Romanitas was first published in 2005 with the sort of ominous photographic cover that's normally reserved for thriller novels starring feisty coroners. Plus, it was written by a woman, so obviously it wasn't genre fiction.
I clearly wasn't the only one that got confused. I wound up picking it up in an airport bookshop - one of those "Hudson News"-type stands that only has a dozen titles (mostly business books and the latest ghost-written autobiographies). If I'd told the bored gum-chewing clerk that he was stocking science fiction, he would've... well... continued to ignore me. But maybe his manager would've called the head office in a panic. Who knows?
Anyway, Romanitas came out in 2005, but, in one of those bonkers situations that only happens in publishing and 3-D films, Romanitas got repackaged this year in advance of the new novel (Savage City, out this May!). Not only did it get a new, ominous, illustrated cover), but it also got re-edited by the author.
Romanitas takes place in a world where the Roman Empire never fell. The Romans don't quite span the entire world (damn Nionians), but they're certainly doing their very best, and it makes for an entertaining sort of background - North America is pretty much a continent-wide DMZ.
While there's been an impressive amount of scientific progress (zippy trains, helicopters ("volucers"), television, a sort of telegraph/video-phone) a few of the familiar Roman institutions are still in place. That is, it is an Empire, complete with Emperor, and slavery is still thriving. Gladiatorial combat, crucifixition, togas, olives... all your standard Roman fare, but with the niceties of the 21st century. Imagine a world with both orgies and dental care.
The reader troops through the world from both the top and the bottom of the social hierarchy. Sulien and Una, two of the protagonists, are both slaves. They are siblings - abandoned by their mother and passed through a succession of miserable owners. Una disappears from the picture for most of her youth, a nice trick, as the reader's imagination can probably insert all the awful dangers that would an attractive young slave girl has to face while growing up.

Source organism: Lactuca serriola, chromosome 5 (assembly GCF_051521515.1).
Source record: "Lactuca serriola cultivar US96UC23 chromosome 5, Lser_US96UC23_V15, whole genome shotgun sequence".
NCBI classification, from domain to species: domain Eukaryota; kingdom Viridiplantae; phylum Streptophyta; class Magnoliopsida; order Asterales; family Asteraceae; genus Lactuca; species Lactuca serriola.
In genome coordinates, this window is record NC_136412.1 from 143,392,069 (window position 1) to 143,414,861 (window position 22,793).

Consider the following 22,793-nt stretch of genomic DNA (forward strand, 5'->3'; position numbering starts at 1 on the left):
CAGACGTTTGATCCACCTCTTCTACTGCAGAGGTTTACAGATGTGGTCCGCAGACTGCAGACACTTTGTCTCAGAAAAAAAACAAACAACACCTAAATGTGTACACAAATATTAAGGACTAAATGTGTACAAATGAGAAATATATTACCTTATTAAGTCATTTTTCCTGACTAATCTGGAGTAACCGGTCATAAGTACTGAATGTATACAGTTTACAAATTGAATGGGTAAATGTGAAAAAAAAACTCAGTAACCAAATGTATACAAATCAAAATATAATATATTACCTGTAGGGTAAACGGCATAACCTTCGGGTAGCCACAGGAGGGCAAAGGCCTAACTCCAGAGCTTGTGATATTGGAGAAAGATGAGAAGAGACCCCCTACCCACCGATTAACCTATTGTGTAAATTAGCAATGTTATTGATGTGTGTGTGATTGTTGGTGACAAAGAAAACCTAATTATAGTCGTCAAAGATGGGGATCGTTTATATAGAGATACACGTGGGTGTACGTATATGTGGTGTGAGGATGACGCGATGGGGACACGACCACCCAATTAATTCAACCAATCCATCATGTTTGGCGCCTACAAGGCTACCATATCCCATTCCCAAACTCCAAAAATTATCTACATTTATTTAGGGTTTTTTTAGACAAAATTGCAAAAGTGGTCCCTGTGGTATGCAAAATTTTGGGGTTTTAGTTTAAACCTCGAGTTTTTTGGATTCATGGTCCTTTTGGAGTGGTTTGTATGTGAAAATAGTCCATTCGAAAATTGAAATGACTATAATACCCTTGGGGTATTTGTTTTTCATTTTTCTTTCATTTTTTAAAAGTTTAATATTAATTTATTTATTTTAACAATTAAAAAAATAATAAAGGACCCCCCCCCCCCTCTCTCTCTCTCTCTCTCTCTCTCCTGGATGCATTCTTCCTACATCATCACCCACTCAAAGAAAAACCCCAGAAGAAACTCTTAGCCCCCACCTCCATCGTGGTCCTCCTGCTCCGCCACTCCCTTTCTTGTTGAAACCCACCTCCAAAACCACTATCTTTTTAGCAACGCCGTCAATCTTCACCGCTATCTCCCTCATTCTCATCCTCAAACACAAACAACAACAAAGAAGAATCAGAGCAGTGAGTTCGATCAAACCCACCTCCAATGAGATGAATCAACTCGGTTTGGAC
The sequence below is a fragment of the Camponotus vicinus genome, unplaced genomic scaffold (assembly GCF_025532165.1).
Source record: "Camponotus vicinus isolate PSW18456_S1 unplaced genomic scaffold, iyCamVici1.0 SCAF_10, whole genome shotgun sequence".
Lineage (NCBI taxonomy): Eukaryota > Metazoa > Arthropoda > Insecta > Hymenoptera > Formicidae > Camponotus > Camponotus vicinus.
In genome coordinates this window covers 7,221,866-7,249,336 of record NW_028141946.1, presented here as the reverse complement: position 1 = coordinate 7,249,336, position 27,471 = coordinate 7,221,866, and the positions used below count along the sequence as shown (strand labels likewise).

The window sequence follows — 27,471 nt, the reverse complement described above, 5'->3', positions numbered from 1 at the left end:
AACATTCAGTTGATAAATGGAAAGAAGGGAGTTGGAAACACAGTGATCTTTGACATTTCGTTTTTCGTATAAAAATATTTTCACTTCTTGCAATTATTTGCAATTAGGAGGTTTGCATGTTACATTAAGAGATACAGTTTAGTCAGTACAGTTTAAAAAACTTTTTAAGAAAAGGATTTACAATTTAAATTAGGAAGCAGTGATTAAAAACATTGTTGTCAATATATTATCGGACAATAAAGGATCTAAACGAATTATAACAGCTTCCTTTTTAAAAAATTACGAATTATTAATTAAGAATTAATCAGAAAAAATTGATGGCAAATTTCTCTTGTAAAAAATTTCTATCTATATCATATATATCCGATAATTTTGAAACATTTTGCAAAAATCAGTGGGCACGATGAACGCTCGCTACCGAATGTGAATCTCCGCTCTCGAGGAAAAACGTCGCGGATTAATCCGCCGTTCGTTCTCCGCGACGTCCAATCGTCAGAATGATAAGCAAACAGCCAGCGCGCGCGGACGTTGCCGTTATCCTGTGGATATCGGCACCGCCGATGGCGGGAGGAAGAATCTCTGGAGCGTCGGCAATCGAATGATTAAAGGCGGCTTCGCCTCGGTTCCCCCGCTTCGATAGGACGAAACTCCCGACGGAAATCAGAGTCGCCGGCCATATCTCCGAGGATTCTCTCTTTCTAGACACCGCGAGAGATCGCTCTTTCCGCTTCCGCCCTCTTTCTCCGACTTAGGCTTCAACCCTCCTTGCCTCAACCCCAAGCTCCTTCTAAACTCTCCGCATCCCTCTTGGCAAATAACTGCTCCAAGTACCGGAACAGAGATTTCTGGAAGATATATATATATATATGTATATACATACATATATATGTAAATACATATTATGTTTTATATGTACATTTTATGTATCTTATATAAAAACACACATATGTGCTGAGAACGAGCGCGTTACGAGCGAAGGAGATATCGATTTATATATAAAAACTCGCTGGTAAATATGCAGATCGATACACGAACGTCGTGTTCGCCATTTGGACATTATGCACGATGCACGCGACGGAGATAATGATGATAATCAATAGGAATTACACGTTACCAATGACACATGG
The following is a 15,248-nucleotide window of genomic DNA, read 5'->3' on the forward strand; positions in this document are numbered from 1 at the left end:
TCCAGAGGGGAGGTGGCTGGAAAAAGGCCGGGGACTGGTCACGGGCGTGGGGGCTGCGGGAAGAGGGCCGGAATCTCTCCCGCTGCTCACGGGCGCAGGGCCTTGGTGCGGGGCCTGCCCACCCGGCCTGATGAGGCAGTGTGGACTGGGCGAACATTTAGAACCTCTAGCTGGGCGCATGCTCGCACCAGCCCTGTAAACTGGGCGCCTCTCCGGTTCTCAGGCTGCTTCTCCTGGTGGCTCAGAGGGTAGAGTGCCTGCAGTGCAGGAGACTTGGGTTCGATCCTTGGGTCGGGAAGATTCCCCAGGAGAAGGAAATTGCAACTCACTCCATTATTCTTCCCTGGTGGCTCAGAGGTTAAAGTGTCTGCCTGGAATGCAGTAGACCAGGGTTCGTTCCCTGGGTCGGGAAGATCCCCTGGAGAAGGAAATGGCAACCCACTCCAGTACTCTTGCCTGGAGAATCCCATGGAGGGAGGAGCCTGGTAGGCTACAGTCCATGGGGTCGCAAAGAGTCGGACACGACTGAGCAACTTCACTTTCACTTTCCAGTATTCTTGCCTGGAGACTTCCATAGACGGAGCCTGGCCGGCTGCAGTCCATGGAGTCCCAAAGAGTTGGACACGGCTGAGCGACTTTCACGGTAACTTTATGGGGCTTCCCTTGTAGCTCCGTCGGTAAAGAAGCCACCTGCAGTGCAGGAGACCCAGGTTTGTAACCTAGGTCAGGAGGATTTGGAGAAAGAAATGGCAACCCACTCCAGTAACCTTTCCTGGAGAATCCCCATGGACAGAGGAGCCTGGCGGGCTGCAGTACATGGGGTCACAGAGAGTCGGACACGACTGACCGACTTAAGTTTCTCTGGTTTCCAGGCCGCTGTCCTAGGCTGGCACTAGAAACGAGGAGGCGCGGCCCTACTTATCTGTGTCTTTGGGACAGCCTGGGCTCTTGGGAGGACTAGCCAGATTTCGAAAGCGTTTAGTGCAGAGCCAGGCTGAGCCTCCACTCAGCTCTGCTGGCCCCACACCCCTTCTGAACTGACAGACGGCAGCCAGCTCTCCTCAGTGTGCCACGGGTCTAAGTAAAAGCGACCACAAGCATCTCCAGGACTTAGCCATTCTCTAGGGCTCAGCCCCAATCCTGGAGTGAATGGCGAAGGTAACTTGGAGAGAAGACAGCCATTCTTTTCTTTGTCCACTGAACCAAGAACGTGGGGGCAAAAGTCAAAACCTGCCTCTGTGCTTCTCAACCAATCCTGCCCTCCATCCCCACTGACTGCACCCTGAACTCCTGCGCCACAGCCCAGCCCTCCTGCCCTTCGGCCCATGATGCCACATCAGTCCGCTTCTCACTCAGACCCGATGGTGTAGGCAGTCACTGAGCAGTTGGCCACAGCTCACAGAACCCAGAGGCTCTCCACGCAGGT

Sulien has more ups and downs - he evidences a rare (supernatural) healing talent which earns the attention of Rome's leading physician. He's swept up from poverty and treated almost as a son - boundaries that become painfully obvious when he shacks up with the boss's daughter and soon finds himself accused (and convicted) of rape. Una reappears to save him, and the two hit the road. Escaped slaves (and convicted felons) have a short lifespan in the Empire, so they need to find safety and keep a low profile.
Marcus Novius, the book's other protagonist, also craves a low profile. Marcus is the Emperor's nephew, and the de facto heir to the Imperial Throne. At the start of Romanitas, Marcus is attending his parents' funeral. They've both died in an accident (a mysterious one) and the shell-shocked Marcus is thrown into the deep end of Imperial politics. The Emperor himself is more Claudian than Augustan - he's adamantly turning a blind eye to the shenanigans of his family. He has bigger and better things to ignore. Marcus soon realises that his life is at risk as well and he also runs away.
It doesn't take long for the three fugitives to unite in an uneasy alliance. Marcus is out for justice, Una for freedom and Sulien for comfort. If Marcus regains his stature and defeats his shadowy enemies, he can pardon Una and Sulien and maybe even do something about slavery as an institution. Sulien's had a taste of the good life and would like it back (plus, he's not so keen on being crucified). Una is more skeptical, but as jaded as she is, she's secretly optimistic enough to give it a shot. Plus, the inevitable romantic frisson begins to sparkle.